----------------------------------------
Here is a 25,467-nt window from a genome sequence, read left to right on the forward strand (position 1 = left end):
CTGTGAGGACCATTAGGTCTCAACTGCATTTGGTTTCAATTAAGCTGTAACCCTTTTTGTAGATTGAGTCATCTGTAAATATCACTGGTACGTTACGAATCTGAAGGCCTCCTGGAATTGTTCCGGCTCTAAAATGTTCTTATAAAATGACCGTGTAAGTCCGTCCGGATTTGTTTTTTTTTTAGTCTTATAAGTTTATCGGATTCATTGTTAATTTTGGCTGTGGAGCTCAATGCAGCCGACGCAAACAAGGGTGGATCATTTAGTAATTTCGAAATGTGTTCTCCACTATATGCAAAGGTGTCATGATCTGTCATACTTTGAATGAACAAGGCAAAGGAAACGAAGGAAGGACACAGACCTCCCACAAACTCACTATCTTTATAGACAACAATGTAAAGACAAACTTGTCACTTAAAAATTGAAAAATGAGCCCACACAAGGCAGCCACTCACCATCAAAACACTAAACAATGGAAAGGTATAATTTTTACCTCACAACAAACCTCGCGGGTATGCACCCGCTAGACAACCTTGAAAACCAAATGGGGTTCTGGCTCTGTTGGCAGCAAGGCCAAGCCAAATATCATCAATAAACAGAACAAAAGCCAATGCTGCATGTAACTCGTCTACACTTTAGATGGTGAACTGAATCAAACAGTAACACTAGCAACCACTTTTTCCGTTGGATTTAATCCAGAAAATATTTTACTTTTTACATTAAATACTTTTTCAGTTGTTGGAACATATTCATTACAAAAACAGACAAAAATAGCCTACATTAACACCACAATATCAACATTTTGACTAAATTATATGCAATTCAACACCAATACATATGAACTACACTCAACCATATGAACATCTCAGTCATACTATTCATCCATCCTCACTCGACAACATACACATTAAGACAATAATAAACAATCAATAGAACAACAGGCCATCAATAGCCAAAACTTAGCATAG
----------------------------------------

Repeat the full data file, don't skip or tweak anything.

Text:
Here is a 25,467-nt window from a genome sequence, read left to right on the forward strand (position 1 = left end):
CTGTGAGGACCATTAGGTCTCAACTGCATTTGGTTTCAATTAAGCTGTAACCCTTTTTGTAGATTGAGTCATCTGTAAATATCACTGGTACGTTACGAATCTGAAGGCCTCCTGGAATTGTTCCGGCTCTAAAATGTTCTTATAAAATGACCGTGTAAGTCCGTCCGGATTTGTTTTTTTTTTAGTCTTATAAGTTTATCGGATTCATTGTTAATTTTGGCTGTGGAGCTCAATGCAGCCGACGCAAACAAGGGTGGATCATTTAGTAATTTCGAAATGTGTTCTCCACTATATGCAAAGGTGTCATGATCTGTCATACTTTGAATGAACAAGGCAAAGGAAACGAAGGAAGGACACAGACCTCCCACAAACTCACTATCTTTATAGACAACAATGTAAAGACAAACTTGTCACTTAAAAATTGAAAAATGAGCCCACACAAGGCAGCCACTCACCATCAAAACACTAAACAATGGAAAGGTATAATTTTTACCTCACAACAAACCTCGCGGGTATGCACCCGCTAGACAACCTTGAAAACCAAATGGGGTTCTGGCTCTGTTGGCAGCAAGGCCAAGCCAAATATCATCAATAAACAGAACAAAAGCCAATGCTGCATGTAACTCGTCTACACTTTAGATGGTGAACTGAATCAAACAGTAACACTAGCAACCACTTTTTCCGTTGGATTTAATCCAGAAAATATTTTACTTTTTACATTAAATACTTTTTCAGTTGTTGGAACATATTCATTACAAAAACAGACAAAAATAGCCTACATTAACACCACAATATCAACATTTTGACTAAATTATATGCAATTCAACACCAATACATATGAACTACACTCAACCATATGAACATCTCAGTCATACTATTCATCCATCCTCACTCGACAACATACACATTAAGACAATAATAAACAATCAATAGAACAACAGGCCATCAATAGCCAAAACTTAGCATAG